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tv   MSNBC Live With Kate Snow  MSNBC  January 20, 2016 12:00pm-2:01pm PST

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interest rates in the u.s. and the downdraft seeing in oil is creating dislocations in countries and the united states with boom towns go bust because of low prices and adding up to concern about the current state of the economy. >> all right. ron, thank you for keeping an eye on it for us. let's turn to correspondent olivia sterns. olivia, we have been watching the declines for dais now and you've been saying today that this is not just oil, right? that is variety of factors. >> oil is a big part of it, of course. oil down today alone 6.5%. that's the drop in the price of west texas intermediate trading below $27. this means, kate, you can now buy two gallons of gasoline at the pump for the price of one gallon of milk. the plunge is huge and what's happening is energy is actually a big part of our economy. so when the price of oil comes down, all the big energy companies have to slash their
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budgets, they have to invest less in new products and lay off thousands of workers and has all sorts of knock-on consequences. in 2015, when we saw the price of energy come down there are about 100,000 layoffs in the energy sector. in fact, the only sector in the economy that actually saw job losses because we have all been talking about how happy to have 5% unemployment. guess what. in the energy patch they're laying people off. oil is a big factor. another big factor watching and nervous about is overseas, the selloff we're seeing in chinese equities still pretty wildly valued and worried wondering if that's a reflection of the chinese economy slowing down. that's bad news for big american companies that export into china. we also the csmi global benchmark. it's down 20% or more from the most recent peak and there's a global selloff in equities and u.s. investors biting their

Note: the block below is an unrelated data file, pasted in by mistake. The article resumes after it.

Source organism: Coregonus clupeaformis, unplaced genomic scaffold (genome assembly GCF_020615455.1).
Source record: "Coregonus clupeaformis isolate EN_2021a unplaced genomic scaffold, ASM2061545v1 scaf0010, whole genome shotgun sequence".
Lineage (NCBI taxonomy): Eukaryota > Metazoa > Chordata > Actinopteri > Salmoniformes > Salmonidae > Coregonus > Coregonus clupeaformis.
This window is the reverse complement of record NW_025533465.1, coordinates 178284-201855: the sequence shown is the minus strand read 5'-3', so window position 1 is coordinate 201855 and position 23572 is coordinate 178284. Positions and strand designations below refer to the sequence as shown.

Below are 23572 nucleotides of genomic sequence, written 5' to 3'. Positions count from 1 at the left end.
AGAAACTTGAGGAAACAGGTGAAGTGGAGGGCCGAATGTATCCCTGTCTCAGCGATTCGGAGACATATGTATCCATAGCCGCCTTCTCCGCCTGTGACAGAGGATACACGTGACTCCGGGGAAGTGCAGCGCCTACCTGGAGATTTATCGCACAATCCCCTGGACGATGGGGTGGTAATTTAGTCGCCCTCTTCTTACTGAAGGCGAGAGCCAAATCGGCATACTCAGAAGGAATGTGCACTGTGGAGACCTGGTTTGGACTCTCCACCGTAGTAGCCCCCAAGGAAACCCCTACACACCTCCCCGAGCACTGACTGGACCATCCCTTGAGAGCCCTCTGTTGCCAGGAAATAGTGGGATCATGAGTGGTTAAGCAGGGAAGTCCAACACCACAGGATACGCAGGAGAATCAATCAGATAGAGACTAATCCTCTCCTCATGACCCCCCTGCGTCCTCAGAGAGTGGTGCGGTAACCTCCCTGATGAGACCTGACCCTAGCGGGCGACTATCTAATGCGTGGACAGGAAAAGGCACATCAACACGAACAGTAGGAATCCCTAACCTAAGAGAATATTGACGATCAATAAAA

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nails thinking, if everybody's worried about global growth, that's got to be bad for the big american international stocks and the final piece of this ron referencing, the central bank. far couple of years we had an incredible bull run in the stock market. we saw the stock market triple. that doesn't really happen. we had almost 80 straight months without a 10% correction. now we're seeing much bigger swings. much bigger ups and downs in the markets and one reason because until the fed started to raise rates in december you saw the head of the central bank come out and the dow selling off 400 saying, don't worry. we'll be accommodative meaning we'll keep ultra low interest rates and the fed starting to raise rates and a lot of investors say the return of volatility is a normal thing and it's more normal to have a correction every couple of years. >> all right. olivia, thanks so much. if you're watching at home,
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you're probably wondering what it says about the overall economy, maybe your retirement savings and joined by "the new york times" domestic correspondent josh barrow with us. we've been watching, down all day. as an outsider not a business person is that are the fundamentals of the economy still strong. >> i don't think people know, i don't think investors know and why there's been so much volatility. people trying to figure out what olivia was getting at. we have weakness all over the world. i'd add in europe with the political difficulty there is to be enormous economic problems for the continent breaking up the eu. the u.s. looks at this situation where the jobs report looks good. most of the other economic data looks good. a couple of worrying signs like a weak retail sales number but pretty okay here and what people don't know is can we sustain that and have reasonably robust economic growth with the trouble around us in the world? i think investors are worried that, no, that's going to end up